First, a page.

Mercury: When I was a kid I longed to be either a Romany (gypsy) or a pirate, possibly because both lifestyles seemed so musical, fierce and free. But this childhood fantasy is far from the truth. I don’t know how many Americans know about this. Could you talk a bit about the Romany/Gypsy fates in Ceausescu’s programs and how that had an impact on you?

Moscaliuc: Oh, you shouldn’t have gotten me started — restrain, restrain, Mihaela. Romania — and Eastern Europe in general —  has a long history of prejudice against Roma, commonly known as Gypsies. By the time they were emancipated in 1863, after more than two centuries of slavery, Romanian Roma had already settled in the nation’s imagination as the quintessential outsiders, the in-assimilatables we feared and so loved to hate.  What’s happening at the moment — the deportations from France and Italy, the ostracizing and scapegoating, the “whose responsibility?” line that has dominated negotiations between various states and organizations within the UN — is a result of a long, complicated history.

I was horrified to discover, in my mid- twenties, how deeply embedded in one’s consciousness prejudice could be, how I too, had been guilty.

After the fall of communism, in the 1990’s, I worked with children and teenagers who were Roma or of Roma descent, many of them living on the streets at this point, fighting for survival. There was no future for them, though they were some of the brightest kids I’d met, and I owe them some of the most important things I’ve learned in life.  Under communism many of them had been labeled “mentally retarded” and placed in schools for children with severe intellectual and other kind of developmental challenges. Most had stopped going by third or fourth grade.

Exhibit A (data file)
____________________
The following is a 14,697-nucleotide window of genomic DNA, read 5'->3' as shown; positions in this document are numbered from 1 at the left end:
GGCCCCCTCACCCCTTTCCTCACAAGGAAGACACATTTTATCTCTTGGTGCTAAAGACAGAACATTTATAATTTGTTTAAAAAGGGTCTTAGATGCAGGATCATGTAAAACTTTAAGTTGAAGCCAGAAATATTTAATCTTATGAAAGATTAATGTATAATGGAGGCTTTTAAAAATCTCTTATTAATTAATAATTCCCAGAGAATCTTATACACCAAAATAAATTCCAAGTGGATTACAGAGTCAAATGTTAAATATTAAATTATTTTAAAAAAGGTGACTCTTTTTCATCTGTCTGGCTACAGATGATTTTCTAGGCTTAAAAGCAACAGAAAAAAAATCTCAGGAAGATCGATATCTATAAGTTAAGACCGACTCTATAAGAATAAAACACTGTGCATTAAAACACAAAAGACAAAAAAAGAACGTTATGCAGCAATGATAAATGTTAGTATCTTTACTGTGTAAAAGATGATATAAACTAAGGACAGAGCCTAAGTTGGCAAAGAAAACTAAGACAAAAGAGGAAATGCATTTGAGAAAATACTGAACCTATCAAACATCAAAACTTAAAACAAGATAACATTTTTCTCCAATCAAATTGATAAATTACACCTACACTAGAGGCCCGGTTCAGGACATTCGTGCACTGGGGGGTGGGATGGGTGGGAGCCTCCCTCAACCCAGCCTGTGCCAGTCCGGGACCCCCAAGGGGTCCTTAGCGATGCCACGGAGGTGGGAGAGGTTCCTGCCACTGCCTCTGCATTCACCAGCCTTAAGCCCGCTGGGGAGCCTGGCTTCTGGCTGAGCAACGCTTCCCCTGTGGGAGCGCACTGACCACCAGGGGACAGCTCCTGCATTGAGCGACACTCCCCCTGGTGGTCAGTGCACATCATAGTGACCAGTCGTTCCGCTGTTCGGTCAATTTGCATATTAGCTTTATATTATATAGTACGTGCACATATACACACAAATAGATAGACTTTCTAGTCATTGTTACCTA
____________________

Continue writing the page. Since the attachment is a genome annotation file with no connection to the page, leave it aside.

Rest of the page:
I read there’s a documentary that just opened on Roma children in the current school system in Romania — “Our School,” directed by Mona Nicoara and Miruna Coca-Cozma; it sounds heartbreaking and discouraging.

Yes, the fiery dancers, musicians, fortunetellers. How easily we’ve appropriated them for our fantasies. I do believe the extremes and excesses through which we’ve constructed their identities over centuries bear upon reality and harm. I’m working on an essay called “Trafficking Gypsiness in the 21 century,” and the one before was called “Killing with Metaphor”— so that gives you an idea about where I stand on this.

By the way, you have here, at the University of Texas, in Austin, one of the foremost specialists  in Romani Studies —Professor Ian Hancock,  as well as one of the most, if not the most, extensive  Romani Archives and Documentation Centers in the world. I envy you.

Mercury: The title of your book is “Father Dirt.” There are so many connotations — the opposite of mother earth; a bad father; a nurturing loamy one; the earth piled on a grave; the idea of a “father” as a filthy dictator or a priest. What were the things you were thinking of when you wrote the words “Father Dirt’?

Moscaliuc: It comes from one of the poems, “Everything Touched by Darkness Knows Itself.” In the second section, [there is] a poem about a  Romanian homeless boy who believed in a filthy, stinky God whose purity and humility were manifest in his rawness, his oneness with the earth. Mitica’s god was a lot more believable to me than the Biblical one. I realized that if I were to believe in God, it had to be a God or Goddess who loved dirt, who loved to roll in the mud. In Sumerian epics, gods create life out of the dirt under the fingernails. As a human being, I find comfort in that image, a lot more comfort than in any notion of purity and cleanliness. Then there’s the other side, as you so perceptively note here — the filthy father, the abusive father whose dirtiness you cannot escape, who contaminates, who makes you believe you’re nothing but dirt — not earth — dirt. It’s a play on tyrant Ceausescu’s self-assignation as “the father of the nation” — and yes, it also means to nod at least to nurturing Mother Earth, to all the Father monks cropping up in my fantasies as a teen, and to graveyards, which I much prefer to malls.